The Weekly Newsletter of MIT Linguistics

Course announcements, Fall 2015

24.956: Topics in Syntax: Agreement and Movement

Instructors: Shigeru Miyagawa (miyagawa@mit.edu) and Norvin Richards (norvin@mit.edu)
Time: Mondays 10-1
Room: 32-D461

In this seminar we will tackle some of the big syntactic questions: what Agree relations should we posit, and what effects do they have on structure and interpretation?

The seminar will begin with discussion of various ways in which C, and particularly root C, has a special status as a starting point for the features that participate in Agree relations in the rest of the clause; topics here will include allocutive agreement, pro-drop, the syntax of ‘why’, and ga-no conversion. The discussion will take as a starting point Shigeru’s Strong Uniformity thesis.

In the second half of the seminar we will turn to Norvin’s Contiguity Theory, which amounts to a family of proposals about how Agree and selection relations are mapped onto prosodic structure, and indirectly onto syntactic structure, driving movement operations and (we will see) determining the size of structures that can or must be moved. Topics for this half of the semester include pied-piping, the derivational history of A-bar operators, the effects of A-bar movement on nuclear stress, and the structure of DPs.

24.915/24.963 Linguistic Phonetics

Instructor: Edward Flemming
Lecture: TR11-12.30
Room: 56-169
Stellar site: https://stellar.mit.edu/S/course/24/fa15/24.915/

We will be considering three fundamental questions:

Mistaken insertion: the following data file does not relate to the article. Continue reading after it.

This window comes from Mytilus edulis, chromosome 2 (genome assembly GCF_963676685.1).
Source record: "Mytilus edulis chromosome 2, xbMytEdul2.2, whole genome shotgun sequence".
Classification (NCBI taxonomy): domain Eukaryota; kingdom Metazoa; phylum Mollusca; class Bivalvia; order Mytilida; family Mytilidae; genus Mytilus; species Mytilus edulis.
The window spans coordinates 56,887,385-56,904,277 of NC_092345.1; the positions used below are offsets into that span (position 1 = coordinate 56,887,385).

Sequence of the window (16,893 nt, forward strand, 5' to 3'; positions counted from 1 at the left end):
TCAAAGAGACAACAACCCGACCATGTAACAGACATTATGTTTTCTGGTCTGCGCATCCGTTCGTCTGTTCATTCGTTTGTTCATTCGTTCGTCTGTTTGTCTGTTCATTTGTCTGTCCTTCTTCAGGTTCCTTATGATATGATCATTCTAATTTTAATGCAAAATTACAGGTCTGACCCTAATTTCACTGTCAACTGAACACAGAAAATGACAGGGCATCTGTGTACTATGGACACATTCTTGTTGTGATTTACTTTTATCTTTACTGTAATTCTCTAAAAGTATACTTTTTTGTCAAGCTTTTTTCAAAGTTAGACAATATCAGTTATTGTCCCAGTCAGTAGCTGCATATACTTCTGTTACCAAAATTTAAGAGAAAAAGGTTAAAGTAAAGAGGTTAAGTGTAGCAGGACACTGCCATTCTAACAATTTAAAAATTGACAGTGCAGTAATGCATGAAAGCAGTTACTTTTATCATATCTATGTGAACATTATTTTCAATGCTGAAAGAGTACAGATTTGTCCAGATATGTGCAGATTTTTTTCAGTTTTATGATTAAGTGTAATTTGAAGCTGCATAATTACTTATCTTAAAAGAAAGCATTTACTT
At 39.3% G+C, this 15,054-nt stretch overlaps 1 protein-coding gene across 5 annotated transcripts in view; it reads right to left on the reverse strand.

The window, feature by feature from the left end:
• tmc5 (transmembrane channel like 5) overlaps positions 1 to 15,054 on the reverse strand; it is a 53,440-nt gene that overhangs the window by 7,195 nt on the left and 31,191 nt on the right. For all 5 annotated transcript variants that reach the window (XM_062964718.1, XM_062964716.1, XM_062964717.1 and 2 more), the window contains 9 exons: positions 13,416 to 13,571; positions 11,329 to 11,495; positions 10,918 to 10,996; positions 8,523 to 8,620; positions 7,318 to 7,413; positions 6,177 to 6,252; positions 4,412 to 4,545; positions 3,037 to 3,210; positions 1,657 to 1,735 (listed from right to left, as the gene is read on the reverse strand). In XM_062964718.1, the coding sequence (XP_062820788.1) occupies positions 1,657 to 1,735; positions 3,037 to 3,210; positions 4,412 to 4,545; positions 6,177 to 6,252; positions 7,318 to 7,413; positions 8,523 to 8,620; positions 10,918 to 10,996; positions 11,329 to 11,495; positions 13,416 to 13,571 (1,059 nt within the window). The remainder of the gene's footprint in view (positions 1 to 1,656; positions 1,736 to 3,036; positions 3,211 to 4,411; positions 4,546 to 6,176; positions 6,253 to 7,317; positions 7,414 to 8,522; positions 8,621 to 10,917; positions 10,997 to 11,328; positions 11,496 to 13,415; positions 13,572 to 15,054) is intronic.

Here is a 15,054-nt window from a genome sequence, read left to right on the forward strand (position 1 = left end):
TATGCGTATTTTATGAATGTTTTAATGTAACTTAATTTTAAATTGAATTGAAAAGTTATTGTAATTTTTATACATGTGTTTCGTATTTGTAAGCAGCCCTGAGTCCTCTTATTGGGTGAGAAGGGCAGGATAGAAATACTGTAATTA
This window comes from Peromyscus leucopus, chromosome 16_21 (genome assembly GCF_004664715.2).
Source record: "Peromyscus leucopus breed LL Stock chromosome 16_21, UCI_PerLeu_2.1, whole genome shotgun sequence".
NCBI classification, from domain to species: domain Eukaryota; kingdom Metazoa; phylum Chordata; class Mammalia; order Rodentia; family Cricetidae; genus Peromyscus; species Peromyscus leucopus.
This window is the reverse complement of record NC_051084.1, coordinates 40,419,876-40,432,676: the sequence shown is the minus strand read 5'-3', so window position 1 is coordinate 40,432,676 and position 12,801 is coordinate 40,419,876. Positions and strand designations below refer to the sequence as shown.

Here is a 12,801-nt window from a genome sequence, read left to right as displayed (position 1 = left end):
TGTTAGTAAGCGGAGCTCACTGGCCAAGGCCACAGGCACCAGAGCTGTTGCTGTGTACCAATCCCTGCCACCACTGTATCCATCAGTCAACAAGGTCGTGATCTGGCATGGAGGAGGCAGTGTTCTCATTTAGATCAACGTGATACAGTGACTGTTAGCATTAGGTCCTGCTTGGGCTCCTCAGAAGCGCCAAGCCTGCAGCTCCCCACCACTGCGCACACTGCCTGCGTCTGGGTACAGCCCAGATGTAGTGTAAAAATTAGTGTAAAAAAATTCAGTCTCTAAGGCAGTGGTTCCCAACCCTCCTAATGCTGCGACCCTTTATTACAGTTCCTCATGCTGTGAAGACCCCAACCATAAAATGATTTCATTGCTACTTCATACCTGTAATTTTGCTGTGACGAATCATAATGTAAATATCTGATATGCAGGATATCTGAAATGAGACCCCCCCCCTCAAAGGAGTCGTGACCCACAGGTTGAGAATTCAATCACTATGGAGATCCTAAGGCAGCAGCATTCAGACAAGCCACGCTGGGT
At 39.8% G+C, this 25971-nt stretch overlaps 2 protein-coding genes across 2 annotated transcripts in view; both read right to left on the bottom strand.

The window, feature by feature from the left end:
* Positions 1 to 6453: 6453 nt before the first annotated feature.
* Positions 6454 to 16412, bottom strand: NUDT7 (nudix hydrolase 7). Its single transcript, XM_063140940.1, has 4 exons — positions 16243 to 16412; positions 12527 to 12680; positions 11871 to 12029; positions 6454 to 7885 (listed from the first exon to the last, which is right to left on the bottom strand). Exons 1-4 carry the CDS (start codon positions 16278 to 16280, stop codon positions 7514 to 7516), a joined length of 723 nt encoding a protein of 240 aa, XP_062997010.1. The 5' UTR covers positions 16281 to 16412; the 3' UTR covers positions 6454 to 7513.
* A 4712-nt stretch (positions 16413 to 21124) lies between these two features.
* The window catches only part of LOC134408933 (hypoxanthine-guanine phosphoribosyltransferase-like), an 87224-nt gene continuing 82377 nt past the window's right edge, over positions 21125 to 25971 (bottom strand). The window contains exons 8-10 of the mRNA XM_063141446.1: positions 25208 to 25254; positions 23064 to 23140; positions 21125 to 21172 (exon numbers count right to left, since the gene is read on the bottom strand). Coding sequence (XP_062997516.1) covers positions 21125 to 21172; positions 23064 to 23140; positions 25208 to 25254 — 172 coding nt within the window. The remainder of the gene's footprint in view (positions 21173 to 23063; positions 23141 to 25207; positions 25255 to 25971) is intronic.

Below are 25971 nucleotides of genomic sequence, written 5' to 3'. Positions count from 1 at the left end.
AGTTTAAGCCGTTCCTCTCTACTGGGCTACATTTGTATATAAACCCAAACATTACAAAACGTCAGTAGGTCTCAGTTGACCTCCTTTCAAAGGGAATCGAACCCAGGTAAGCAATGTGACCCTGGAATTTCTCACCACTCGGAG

• How do we produce speech?
  • How do we perceive speech?
  • How does the nature of these processes influence the sound patterns of languages?

We will also be learning experimental methods and analytical techniques that enable us to address these (and other) questions.

24.964 Topics in phonology: Harmonic Serialism

Instructor: Edward Flemming (flemming@mit.edu)
Time and place: Currently schedule for W 10-1 in 32D-461 but may be rescheduled

A generative grammar is a mapping between two levels of representation. Is this mapping direct or indirect? A common answer in both phonology and syntax is that the mapping is indirect: there are intermediate steps in a derivation. In Optimality Theory (OT), however, the standard answer to date has been that the mapping is direct…The central insight of OT — candidate comparison by a hierarchy of ranked, violable constraints — is not necessarily tied to the direct-mapping architecture, however. A version of OT with indirect mapping is known as Harmonic Serialism (HS). It is in most respects similar to parallel OT, except that it posits serial derivations with intermediate steps. This single change has important empirical consequences…’ (McCarthy 2010).

We will investigate the properties of Harmonic Serialist phonological grammars, and examine the evidence for serial vs. parallel evaluation in OT. Case studies will include opaque interactions between processes (e.g. stress assignment and syncope/epenthesis), ‘myopia’ in harmony, and positional and P-map faithfulness constraints. These are all interesting problem areas in phonological theory, and we will compare analyses of them based on serial and parallel versions of OT.

24.979 Topics in Semantics